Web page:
8. 8.  NRS 200.366 defines sexual assault Other crimes include SSS These crimes often do not occur alone; DV, Strangulation, kidnapping, robbery New Legislation – Strangulation and SA Protection Orders
  9. 9.  “A person who subjects another person to sexual penetration, or who forces another person to make a sexual penetration on himself or another, against the victim’s will or under conditions in which the perpetrator knows or should know that the victim is mentally or physically incapable of resisting or understanding the nature of his conduct, is guilty of sexual assault”
  10. 10.  Between 28-42% of secual assaults are reported Only 32% of those reported restult in an arrest 100 S/A = 28 reports = 9 arrests 91% of all sesual assaults result in no action taken against the suspect
  11. 11.  What is Real Rape? How do we judge victims? How can that judgment affect how we serve survivors?  Media portrayal of rape accusations show us just how easy it is to believe the suspect’s accounts and discount the victim’s statements
  12. 12.  Perpetrators – how do we know a person is a sex offender?  Society often provides excuses  Engage victim and gains trust  Knows what they are doing is wrong but justify their actions Ctr for Sex Offender Mgmnt look at reasons for perpetration – opportunistic, pervasicely angry, sexual gratification, vindictive Anger –power - sadistic
  13. 13.  Non- Stranger Suspect False Reports  Kanin/Lisak study
  14. 14.  Confidentiality is provided to victims under NRS.178.5691 Specifically recognizes the need for privacy on SA cases in 200.377, they further recognize the state has compelling interest in ensuring that sexual assaults are reported
  15. 15.  Victim Cooperation is necessary Victims should be the center of the investigation Decisions are based on impact on victim and with the victim’s knowledge Work as a team
  16. 16.  Requires on to confront one’s own preception regarding sexual violence issues Establishes and reinforces a standard of care and treatment of survivors Affects the perception of the services’ effectiveness to ensure response Improves quantity and quality of reporting How responders react affects victims receptivity to medical treatment and to provide information/coperation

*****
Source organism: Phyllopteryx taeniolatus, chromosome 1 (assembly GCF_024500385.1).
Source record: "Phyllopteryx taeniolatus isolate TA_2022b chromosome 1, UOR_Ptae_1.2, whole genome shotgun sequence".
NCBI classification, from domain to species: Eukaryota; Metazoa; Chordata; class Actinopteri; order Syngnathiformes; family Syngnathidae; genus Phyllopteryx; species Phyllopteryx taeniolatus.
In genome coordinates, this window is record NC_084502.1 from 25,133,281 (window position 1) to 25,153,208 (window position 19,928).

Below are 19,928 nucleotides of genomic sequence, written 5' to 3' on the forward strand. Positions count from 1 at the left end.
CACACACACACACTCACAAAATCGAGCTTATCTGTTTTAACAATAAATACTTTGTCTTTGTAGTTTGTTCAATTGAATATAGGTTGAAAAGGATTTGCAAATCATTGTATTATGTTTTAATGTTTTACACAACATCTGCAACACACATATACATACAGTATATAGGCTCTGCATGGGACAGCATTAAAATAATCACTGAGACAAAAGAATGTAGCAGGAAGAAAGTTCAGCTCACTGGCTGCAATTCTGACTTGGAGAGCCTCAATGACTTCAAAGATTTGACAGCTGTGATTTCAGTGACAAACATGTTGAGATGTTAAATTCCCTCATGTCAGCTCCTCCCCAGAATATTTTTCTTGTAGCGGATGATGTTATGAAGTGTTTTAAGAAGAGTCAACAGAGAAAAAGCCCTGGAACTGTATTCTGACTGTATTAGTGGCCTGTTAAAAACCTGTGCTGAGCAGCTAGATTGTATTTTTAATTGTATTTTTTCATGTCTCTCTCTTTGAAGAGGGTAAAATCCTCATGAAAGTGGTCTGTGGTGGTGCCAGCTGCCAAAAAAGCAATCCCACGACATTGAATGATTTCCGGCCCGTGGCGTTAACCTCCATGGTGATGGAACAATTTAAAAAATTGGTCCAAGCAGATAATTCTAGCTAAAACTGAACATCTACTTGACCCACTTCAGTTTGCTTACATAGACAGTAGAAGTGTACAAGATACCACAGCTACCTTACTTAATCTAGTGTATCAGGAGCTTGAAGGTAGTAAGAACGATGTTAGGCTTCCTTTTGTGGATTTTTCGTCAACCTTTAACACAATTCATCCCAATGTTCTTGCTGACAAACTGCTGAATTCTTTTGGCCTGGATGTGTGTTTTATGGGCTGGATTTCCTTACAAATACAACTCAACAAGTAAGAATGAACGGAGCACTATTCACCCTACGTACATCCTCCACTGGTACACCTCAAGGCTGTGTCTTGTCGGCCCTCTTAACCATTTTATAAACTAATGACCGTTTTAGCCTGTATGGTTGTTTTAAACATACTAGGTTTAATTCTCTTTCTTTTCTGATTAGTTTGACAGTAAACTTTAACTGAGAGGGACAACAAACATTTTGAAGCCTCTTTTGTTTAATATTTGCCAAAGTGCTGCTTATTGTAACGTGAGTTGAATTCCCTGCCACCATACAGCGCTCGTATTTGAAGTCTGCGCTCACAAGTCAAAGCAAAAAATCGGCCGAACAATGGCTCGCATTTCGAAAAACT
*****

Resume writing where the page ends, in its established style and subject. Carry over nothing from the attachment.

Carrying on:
17. 17.  Performed at UMC VAWA 2005 mandates that victims may not be charged for the exam and that it does not require a police report Exams can be conducted up to seven days after, and for best result, within 72 hours
  18. 18.  Triage Medical Forensic History Photography Exam and Evidence Collection STI evaluation and acare Pregnancy Risk Evaluation and Care
  19. 19.  What are the common drugs associated with DFSA? Only 39% of reported cases are DFSA Most of these cases the victim willinigly took the drugs or alcohol Focus should be on the prepetrators’ behavior
  20. 20. Go to a safe placeSeek medical attention immediately. University Medical Center (UMC)is the only hospital that will do a rape kit. You may be injured moreseriously than you realize. Medical evidence will be needed if youdecide to press charges.Call University Police (895-3668) or CALL 911. Reporting is not thesame as pressing charges.Call the Counseling and Psychological Services (895-3627).Do not blame yourself-you are the victim of a crime.Do NOT bathe, shower, douche, or change clothes until you havetalked with the police or nurse. However, if you have already done thesethings, please do not let his stop you from seeking medical care. If you’vechanged clothes , place the clothes you were wearing in a paper bag andthem to the hospital with you.Remember you may have an advocate to help every step of the way
  21. 21.  Affected by victims background Some behavior may appear counterintuitive (not fighting back, mot reporting, continuing to see the assailant) Most victims report heightened fear, avoidance, re-experiencing the crime, and bypervigilance. Physical and Emotional reactions
  22. 22.  Can be short or long term  Cutting/self-mutilation  Eating disorders  Depression  Alcohol and substance abuse  Re-entrance in to violent relationships  PTSD  Academic Career ▪ Shorter Class Load, Not graduating on time, missed assignments, avoiding perpetrator at school
  23. 23.  Cultural Norms and Social Interactions guide human behavior Victims must come to their own understanding about how or why the rape happened so they can integrate this into their psychology Micro – within the victim, impacted by Macro systems
  24. 24.  Expressed – openly displays emotion, may be agitated, restless, talk, cry, shout, swear, or laugh Controlled – emotions are contained, most of the survivor’s energy is directed toward maintaining composure. They may sit calmly, be detached, logical, downplay their fear, sadness, anger or anxiety